President Joe Biden signed an executive order Sunday outlining his administration’s plans to combat racism, poverty, polarization, climate change and other crises with the help of people of faith.
The order reestablishes the White House Office of Faith-based and Neighborhood Partnerships, an initiative that, for the past 20 years, has promoted and guided church-state partnerships across the federal government.
From COVID-19 to the economic crisis, we’re facing enormous challenges — and faith-based and community organizations are essential to addressing them. That’s why today, I reestablished the White House Office of Faith-Based and Neighborhood Partnerships. Let’s get to work.— President Biden (@POTUS) February 14, 2021
Such partnerships will play an essential role in pulling the country through its current struggles, Biden said in a statement.
“There are not Democrats or Republicans dying from this pandemic, or losing their jobs, going hungry and facing eviction in this economic crisis, or facing the sting of systemic racism or the brunt of the climate crisis,” he said. “They are fellow human beings. They are fellow Americans. And this is not a nation that can, or will, simply stand by and watch the suffering around us. That is not who we are. That is not what faith calls us to be. That is why I’m reestablishing the White House Office of Faith-based and Neighborhood Partnerships to work with leaders of different faiths and backgrounds who are the frontlines of their communities in crisis and who can help us heal, unite, and rebuild.”
Melissa Rogers, who led the office under President Barack Obama, will reprise her role in the Biden administration. She will be assisted by Deputy Director Josh Dickson, who was the Biden campaign’s national faith engagement director, and Trey Baker, who will serve as the office’s liaison to Black communities, including Black churches.
The White House Office of Faith-based and Neighborhood Partnerships, then called the White House Office of Faith-based and Community Initiatives, was launched by President George W. Bush in January 2001.
Its mission was to help religious organizations take advantage of new opportunities to partner with the government, said Stanley Carlson-Thies, who worked with the office under both Bush and Obama.
“If you want to level the playing field (in federal funding programs), you have to ask yourself how to help a faith group that for 50 years or however long has thought they had no place at the table. The faith-based initiative made sure all the rules were applied fairly” and helped religious organizations understand them, he said.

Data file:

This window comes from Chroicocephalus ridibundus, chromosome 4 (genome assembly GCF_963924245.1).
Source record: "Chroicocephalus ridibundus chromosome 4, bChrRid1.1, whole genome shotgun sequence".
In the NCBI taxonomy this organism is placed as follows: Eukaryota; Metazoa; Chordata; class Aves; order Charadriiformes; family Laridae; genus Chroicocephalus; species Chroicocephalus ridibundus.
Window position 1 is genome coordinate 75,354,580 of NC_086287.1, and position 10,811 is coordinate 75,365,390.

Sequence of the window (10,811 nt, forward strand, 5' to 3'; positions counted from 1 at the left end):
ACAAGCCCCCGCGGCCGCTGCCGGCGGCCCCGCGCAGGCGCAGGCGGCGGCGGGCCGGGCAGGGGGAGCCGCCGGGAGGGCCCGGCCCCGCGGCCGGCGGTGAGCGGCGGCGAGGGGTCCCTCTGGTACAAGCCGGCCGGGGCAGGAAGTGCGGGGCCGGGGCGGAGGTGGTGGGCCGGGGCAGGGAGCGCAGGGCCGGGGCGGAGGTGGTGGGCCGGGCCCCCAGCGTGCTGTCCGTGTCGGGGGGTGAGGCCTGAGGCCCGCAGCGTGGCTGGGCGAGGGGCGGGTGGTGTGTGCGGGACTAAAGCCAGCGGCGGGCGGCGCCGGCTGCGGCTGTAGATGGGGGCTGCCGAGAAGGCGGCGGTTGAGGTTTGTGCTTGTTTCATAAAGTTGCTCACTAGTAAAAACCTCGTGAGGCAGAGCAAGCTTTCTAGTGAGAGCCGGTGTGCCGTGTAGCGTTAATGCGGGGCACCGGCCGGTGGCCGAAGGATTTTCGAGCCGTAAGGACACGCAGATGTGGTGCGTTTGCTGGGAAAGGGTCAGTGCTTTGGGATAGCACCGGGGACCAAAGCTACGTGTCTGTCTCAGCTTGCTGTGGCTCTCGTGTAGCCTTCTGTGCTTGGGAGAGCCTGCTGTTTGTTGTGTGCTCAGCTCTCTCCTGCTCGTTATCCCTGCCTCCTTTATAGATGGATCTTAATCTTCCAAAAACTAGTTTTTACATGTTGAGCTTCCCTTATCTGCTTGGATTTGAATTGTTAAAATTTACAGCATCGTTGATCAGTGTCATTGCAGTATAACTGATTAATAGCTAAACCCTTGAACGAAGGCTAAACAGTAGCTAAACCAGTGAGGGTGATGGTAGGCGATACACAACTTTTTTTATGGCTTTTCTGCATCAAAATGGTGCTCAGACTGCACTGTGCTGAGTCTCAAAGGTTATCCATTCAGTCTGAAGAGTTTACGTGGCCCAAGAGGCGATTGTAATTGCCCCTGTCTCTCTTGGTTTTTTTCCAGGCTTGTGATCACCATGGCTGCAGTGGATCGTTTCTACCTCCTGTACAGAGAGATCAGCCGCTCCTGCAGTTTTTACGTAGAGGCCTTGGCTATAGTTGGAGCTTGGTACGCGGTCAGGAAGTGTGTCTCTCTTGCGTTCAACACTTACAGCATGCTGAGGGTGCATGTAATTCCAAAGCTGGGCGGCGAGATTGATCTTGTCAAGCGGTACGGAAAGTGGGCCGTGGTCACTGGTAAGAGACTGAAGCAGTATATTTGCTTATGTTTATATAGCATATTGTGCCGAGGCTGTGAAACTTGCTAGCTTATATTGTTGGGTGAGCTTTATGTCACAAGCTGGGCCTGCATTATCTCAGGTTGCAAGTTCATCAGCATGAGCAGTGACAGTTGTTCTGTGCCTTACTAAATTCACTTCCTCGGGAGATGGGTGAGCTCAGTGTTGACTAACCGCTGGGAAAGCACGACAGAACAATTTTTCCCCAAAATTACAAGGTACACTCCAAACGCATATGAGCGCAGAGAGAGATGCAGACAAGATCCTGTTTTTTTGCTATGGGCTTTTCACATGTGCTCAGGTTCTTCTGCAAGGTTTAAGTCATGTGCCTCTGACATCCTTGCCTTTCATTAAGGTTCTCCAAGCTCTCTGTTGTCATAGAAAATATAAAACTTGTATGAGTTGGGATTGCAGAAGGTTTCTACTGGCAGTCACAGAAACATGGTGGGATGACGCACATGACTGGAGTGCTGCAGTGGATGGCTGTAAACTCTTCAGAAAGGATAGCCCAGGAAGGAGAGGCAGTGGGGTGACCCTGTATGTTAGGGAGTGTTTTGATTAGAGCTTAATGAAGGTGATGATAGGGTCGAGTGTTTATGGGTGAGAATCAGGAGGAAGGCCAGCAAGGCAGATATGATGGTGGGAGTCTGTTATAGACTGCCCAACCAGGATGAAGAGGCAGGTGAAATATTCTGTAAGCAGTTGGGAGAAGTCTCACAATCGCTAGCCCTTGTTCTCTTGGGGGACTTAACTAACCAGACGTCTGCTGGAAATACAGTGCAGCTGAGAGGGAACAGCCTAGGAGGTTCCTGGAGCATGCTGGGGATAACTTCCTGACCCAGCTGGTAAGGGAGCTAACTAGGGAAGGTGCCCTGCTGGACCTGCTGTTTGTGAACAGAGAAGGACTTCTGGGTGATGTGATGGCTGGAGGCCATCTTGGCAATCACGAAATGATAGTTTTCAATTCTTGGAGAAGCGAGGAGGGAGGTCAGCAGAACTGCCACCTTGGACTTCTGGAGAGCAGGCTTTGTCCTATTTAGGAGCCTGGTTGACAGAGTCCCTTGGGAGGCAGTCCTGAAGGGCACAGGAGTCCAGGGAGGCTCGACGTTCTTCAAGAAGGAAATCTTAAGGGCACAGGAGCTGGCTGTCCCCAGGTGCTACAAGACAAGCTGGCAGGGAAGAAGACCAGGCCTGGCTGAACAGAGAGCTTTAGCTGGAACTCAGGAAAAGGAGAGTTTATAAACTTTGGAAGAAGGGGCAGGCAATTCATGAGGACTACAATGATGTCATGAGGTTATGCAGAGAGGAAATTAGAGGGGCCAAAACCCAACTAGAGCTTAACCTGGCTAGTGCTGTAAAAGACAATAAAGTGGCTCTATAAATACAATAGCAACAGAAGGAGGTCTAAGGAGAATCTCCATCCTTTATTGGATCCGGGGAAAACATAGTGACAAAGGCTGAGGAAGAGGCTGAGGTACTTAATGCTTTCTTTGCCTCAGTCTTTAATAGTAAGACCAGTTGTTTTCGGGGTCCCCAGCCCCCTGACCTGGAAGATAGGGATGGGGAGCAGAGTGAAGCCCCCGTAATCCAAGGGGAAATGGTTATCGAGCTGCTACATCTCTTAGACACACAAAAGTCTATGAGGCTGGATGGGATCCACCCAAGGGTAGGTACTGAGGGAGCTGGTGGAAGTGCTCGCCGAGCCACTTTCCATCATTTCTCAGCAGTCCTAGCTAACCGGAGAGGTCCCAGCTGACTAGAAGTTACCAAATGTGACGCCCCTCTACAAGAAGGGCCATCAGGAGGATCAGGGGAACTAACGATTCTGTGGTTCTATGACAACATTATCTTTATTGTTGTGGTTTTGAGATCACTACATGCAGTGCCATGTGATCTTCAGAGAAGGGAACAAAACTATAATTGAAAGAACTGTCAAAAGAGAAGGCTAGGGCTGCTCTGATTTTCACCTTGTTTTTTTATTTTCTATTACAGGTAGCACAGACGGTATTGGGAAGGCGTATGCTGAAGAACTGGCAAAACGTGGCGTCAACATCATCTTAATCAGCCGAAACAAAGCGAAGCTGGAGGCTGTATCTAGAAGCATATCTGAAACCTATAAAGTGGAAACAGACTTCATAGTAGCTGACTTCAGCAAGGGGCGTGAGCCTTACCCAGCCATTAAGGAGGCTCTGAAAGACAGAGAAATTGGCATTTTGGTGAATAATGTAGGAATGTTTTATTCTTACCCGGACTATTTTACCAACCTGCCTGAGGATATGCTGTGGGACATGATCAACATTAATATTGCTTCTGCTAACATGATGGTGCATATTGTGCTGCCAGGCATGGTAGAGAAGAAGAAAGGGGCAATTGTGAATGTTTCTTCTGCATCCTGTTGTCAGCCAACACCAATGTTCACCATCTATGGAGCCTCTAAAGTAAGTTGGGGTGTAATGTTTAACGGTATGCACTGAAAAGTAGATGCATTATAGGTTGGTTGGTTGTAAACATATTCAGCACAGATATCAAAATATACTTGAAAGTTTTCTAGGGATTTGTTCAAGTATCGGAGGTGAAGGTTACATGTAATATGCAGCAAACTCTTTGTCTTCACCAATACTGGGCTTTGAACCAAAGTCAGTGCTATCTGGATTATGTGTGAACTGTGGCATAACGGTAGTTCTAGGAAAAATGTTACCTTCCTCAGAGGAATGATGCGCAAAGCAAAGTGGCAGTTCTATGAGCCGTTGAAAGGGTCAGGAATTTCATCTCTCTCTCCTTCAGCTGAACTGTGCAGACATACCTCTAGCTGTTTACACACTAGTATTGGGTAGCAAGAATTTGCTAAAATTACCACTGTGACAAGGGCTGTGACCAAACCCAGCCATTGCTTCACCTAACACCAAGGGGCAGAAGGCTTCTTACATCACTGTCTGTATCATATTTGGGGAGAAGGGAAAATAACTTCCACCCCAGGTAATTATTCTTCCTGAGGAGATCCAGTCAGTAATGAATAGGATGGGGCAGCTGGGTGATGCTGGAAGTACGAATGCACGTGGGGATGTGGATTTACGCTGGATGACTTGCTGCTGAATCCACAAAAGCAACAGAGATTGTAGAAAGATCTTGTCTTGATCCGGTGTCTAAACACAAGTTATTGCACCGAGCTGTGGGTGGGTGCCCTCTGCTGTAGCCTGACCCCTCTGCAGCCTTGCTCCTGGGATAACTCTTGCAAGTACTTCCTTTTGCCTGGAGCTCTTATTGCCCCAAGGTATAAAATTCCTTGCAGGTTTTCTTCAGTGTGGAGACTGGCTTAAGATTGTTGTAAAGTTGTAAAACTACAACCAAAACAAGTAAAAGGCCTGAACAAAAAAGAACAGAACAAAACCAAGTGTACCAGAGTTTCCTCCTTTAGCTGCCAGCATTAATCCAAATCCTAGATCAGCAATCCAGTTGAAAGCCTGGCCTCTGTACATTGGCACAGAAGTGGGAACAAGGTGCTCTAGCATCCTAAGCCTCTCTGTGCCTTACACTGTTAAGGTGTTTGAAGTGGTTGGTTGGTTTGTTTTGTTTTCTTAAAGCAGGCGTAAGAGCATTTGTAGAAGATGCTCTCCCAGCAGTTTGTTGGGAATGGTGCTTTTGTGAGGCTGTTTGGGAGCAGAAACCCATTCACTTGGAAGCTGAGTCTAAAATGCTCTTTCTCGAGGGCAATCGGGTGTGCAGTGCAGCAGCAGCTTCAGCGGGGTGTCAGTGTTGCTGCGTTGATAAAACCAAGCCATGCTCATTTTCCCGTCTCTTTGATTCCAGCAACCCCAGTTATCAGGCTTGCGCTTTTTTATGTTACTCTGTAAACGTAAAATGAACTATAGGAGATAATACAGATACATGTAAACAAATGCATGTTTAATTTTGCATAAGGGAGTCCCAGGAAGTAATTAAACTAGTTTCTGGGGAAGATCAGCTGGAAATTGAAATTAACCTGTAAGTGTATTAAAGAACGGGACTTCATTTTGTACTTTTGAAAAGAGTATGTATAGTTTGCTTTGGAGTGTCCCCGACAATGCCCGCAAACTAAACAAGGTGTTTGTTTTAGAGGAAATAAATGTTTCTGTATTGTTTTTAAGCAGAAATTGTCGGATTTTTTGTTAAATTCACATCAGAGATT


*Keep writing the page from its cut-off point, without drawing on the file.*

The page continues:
Obama kept Bush’s office going, but also convened a diverse advisory council to weigh in on how to improve its work. After considering the council’s input, he updated the rules governing church-state partnerships to expand protections for beneficiaries.
Faith-based organizations that received federal funds were required to notify a potential client about his religious freedom rights and to provide referrals to other organizations upon request, Carlson-Thies said.
Like Obama, President Donald Trump made some adjustments to the office. He scaled back the beneficiary protections in order to ensure that faith-based service providers were not forced to carry a heavier burden than secular ones.
Carlson-Thies and other religious freedom experts expect Biden to propose his own round of updates to funding rules. For example, he’ll have to decide whether faith groups that accept government money will be required to abide by federal LGBTQ nondiscrimination laws.
“There are all these questions unsettled at the federal level about how to protect LGBTQ rights and religious organizations” at the same time, Carlson-Thies said.
Biden’s statement on the value of church-state partnerships did not dive into the surrounding policy debates. Instead, he focused on his passion for the work to be done.
“We still have many difficult nights to endure. But we will get through them together and with faith guiding us through the darkness and into the light,” he said.